Decision Support system

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Decision Support System (DSS)A decision support system (DSS) is a computer program application that analyzes business data and presents it so that users can make business decisions more easily. decision support system (DSS) is a computer program application that analyzes business data and presents it so that users can make business decisions more easily. It is an "informational application" (to distinguish it from an "operational application" that collects the data in the course of normal business operation).Typical information that a decision support application might gather and present would be:• Comparative sales figures between one week and the next• Projected revenue figures based on new product sales assumptions• The consequences of different decision alternatives, given past experience in a context that is described



Decision Support System (DSS)

A decision support system (DSS) is a computer program application that analyzes business data
and presents it so that users can make business decisions more easily.
decision support system (DSS) is a computer program application that analyzes business data
and presents it so that users can make business decisions more easily. It is an "informational
application" (to distinguish it from an "operational application" that collects the data in the
course of normal business operation).Typical information that a decision support application
might gather and present would be:

Comparative sales figures between one week and the next

Projected revenue figures based on new product sales assumptions

The consequences of different decision alternatives, given past experience in a context
that is described

A decision support system may present information graphically and may include an expert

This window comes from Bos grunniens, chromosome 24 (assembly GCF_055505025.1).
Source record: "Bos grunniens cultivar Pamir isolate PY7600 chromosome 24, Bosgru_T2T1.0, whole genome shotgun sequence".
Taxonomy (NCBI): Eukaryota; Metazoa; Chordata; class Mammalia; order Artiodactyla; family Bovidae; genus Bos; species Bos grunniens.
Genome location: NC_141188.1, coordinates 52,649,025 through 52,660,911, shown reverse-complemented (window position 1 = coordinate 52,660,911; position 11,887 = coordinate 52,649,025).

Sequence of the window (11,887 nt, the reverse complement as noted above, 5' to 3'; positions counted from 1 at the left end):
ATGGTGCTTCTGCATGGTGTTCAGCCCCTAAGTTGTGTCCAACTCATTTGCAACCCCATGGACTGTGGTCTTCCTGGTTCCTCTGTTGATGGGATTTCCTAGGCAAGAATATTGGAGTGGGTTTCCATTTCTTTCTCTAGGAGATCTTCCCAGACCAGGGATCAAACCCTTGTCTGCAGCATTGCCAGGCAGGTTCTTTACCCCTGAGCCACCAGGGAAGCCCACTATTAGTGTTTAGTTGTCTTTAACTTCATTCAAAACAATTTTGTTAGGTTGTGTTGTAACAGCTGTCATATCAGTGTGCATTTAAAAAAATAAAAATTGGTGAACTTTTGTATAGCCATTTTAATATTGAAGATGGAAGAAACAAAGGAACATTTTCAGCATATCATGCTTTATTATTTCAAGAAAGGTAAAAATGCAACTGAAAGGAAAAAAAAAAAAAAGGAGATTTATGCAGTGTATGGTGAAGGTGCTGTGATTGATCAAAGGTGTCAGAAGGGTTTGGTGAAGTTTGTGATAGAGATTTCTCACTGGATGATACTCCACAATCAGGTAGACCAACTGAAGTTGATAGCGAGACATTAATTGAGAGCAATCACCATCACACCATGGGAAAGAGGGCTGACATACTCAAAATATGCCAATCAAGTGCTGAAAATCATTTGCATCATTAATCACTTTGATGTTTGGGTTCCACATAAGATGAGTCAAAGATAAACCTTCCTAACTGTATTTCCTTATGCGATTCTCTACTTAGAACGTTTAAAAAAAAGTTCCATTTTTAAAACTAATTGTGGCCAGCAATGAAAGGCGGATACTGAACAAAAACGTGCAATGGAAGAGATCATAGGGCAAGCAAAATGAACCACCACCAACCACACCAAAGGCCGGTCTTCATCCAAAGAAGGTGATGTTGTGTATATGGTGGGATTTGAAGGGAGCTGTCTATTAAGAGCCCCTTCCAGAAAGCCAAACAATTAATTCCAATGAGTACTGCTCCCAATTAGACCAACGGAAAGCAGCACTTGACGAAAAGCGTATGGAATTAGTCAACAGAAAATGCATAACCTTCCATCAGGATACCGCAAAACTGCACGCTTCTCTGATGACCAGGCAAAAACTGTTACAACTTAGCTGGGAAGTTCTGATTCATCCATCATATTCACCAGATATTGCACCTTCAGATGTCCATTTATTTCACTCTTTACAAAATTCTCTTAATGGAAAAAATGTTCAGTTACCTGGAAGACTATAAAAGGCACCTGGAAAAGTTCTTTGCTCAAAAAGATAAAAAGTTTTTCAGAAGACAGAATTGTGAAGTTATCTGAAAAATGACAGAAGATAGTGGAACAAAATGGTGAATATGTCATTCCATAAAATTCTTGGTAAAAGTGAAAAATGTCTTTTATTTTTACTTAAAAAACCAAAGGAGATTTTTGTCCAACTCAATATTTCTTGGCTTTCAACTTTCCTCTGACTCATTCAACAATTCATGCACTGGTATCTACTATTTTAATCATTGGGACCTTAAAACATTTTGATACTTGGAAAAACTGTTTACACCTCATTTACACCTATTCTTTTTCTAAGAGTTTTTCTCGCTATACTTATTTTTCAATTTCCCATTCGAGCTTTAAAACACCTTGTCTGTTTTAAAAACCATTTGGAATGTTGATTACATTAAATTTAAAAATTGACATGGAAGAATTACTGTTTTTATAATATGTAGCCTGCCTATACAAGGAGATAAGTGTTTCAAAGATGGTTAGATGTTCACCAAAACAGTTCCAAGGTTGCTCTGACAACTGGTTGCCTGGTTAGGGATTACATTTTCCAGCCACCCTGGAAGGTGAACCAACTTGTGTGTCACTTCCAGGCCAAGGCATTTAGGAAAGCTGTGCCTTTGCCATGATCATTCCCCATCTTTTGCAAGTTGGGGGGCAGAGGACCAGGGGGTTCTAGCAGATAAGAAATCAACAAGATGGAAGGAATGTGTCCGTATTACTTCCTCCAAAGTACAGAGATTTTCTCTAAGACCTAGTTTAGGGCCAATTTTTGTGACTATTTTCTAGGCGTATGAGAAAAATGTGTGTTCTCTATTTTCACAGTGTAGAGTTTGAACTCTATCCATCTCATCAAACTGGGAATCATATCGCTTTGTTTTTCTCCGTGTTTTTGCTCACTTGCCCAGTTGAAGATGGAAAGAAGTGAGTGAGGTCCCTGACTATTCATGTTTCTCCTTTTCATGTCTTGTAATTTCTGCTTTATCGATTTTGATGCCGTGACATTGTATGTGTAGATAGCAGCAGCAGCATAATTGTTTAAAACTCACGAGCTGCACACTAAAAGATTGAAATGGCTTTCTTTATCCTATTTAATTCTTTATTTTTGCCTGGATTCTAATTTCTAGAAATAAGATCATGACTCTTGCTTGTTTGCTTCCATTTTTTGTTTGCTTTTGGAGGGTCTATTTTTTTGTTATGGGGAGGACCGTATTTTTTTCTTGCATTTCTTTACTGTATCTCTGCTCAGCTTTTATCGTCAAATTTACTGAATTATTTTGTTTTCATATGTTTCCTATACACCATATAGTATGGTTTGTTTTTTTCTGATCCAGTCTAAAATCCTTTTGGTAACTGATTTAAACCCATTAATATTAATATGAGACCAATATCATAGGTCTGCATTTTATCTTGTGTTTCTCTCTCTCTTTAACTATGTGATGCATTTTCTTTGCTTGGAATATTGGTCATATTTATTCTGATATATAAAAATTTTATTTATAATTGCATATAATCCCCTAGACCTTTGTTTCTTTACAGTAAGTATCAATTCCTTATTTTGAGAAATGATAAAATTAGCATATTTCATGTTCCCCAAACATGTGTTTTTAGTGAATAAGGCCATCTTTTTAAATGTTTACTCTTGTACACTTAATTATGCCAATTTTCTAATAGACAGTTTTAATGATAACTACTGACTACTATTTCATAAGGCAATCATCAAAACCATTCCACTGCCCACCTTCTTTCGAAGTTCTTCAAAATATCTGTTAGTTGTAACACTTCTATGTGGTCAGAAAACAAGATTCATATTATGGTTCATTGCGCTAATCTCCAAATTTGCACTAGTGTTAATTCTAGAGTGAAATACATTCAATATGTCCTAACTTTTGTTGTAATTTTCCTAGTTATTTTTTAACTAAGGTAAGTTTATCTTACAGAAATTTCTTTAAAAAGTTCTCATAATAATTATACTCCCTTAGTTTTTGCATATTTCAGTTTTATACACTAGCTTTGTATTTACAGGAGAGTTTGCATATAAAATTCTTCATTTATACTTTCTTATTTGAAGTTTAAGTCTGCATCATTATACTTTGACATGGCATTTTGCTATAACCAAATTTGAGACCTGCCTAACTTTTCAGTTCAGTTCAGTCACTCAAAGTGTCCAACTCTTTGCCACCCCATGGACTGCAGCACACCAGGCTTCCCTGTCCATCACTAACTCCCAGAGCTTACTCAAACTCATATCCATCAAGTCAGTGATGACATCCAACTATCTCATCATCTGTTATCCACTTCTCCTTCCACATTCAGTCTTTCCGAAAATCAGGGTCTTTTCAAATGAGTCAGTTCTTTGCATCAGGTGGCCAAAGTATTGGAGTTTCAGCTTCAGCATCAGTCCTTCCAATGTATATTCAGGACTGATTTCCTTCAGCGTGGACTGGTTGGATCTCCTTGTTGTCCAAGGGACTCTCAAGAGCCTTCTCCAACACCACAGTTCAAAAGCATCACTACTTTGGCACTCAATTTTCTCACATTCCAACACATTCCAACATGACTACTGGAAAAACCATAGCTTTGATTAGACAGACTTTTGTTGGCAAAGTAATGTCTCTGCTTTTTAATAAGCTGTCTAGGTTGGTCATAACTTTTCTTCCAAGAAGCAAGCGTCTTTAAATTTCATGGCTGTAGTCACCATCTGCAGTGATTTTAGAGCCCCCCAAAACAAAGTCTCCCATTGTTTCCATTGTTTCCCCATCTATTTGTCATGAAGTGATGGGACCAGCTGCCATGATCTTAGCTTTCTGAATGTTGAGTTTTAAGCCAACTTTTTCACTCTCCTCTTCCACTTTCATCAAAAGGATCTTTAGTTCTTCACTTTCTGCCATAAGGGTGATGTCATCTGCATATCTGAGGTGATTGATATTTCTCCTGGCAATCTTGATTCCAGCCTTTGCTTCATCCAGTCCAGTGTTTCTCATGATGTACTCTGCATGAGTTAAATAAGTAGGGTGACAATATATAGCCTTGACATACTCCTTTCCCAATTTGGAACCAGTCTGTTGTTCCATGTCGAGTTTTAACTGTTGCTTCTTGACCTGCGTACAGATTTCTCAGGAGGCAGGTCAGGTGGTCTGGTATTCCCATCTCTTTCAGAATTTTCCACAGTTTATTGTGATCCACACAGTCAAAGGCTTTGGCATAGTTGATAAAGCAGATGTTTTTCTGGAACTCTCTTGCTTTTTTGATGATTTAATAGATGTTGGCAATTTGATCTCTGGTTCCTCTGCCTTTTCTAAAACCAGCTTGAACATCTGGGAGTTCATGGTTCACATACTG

system or artificial intelligence (AI). It may be aimed at business executives or some other group
of knowledge workers.
A Decision Support System (DSS) is a computer-based information system that supports
business or organizational decision-making activities. DSSs serve the management, operations,
and planning levels of an organization (usually mid and higher management) and help to make
decisions, which may be rapidly changing and not easily specified in advance (Unstructured and
Semi-Structured decision problems). Decision support systems can be either fully computerized,
human or a combination of both.
While academics have perceived DSS as a tool to support decision making process, DSS users
see DSS as a tool to facilitate organizational processes.[1] Some authors have extended the
definition of DSS to include any system that might support decision making.[2] Sprague (1980)
defines DSS by its characteristics:
1. DSS tends to be aimed at the less well structured, underspecified problem that upper
level managerstypically face;

2. DSS attempts to combine the use of models or analytic techniques with traditional data
access and retrieval functions;
3. DSS specifically focuses on features which make them easy to use by noncomputer
people in an interactive mode; and
4. DSS emphasizes flexibility and adaptability to accommodate changes in
the environment and the decision making approach of the user.
DSSs include knowledge-based systems. A properly designed DSS is an interactive softwarebased system intended to help decision makers compile useful information from a combination